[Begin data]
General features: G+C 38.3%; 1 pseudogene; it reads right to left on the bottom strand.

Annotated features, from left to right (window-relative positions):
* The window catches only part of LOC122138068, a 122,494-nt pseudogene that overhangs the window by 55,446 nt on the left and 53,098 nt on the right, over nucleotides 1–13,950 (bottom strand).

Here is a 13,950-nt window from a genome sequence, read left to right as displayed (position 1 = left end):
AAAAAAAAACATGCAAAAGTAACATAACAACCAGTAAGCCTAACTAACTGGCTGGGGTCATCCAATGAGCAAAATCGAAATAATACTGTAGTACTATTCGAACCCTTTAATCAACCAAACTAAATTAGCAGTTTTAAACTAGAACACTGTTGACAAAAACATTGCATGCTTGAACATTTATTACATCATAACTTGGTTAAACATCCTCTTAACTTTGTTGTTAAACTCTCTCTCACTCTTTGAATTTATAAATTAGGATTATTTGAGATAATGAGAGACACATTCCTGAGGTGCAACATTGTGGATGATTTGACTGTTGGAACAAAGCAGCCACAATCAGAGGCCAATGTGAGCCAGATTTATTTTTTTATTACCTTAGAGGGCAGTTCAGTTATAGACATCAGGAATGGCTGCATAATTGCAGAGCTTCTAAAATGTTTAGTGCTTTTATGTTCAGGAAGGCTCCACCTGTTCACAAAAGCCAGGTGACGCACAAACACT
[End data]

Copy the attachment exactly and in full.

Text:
General features: G+C 38.3%; 1 pseudogene; it reads right to left on the bottom strand.

Annotated features, from left to right (window-relative positions):
* The window catches only part of LOC122138068, a 122,494-nt pseudogene that overhangs the window by 55,446 nt on the left and 53,098 nt on the right, over nucleotides 1–13,950 (bottom strand).

Here is a 13,950-nt window from a genome sequence, read left to right as displayed (position 1 = left end):
AAAAAAAAACATGCAAAAGTAACATAACAACCAGTAAGCCTAACTAACTGGCTGGGGTCATCCAATGAGCAAAATCGAAATAATACTGTAGTACTATTCGAACCCTTTAATCAACCAAACTAAATTAGCAGTTTTAAACTAGAACACTGTTGACAAAAACATTGCATGCTTGAACATTTATTACATCATAACTTGGTTAAACATCCTCTTAACTTTGTTGTTAAACTCTCTCTCACTCTTTGAATTTATAAATTAGGATTATTTGAGATAATGAGAGACACATTCCTGAGGTGCAACATTGTGGATGATTTGACTGTTGGAACAAAGCAGCCACAATCAGAGGCCAATGTGAGCCAGATTTATTTTTTTATTACCTTAGAGGGCAGTTCAGTTATAGACATCAGGAATGGCTGCATAATTGCAGAGCTTCTAAAATGTTTAGTGCTTTTATGTTCAGGAAGGCTCCACCTGTTCACAAAAGCCAGGTGACGCACAAACACT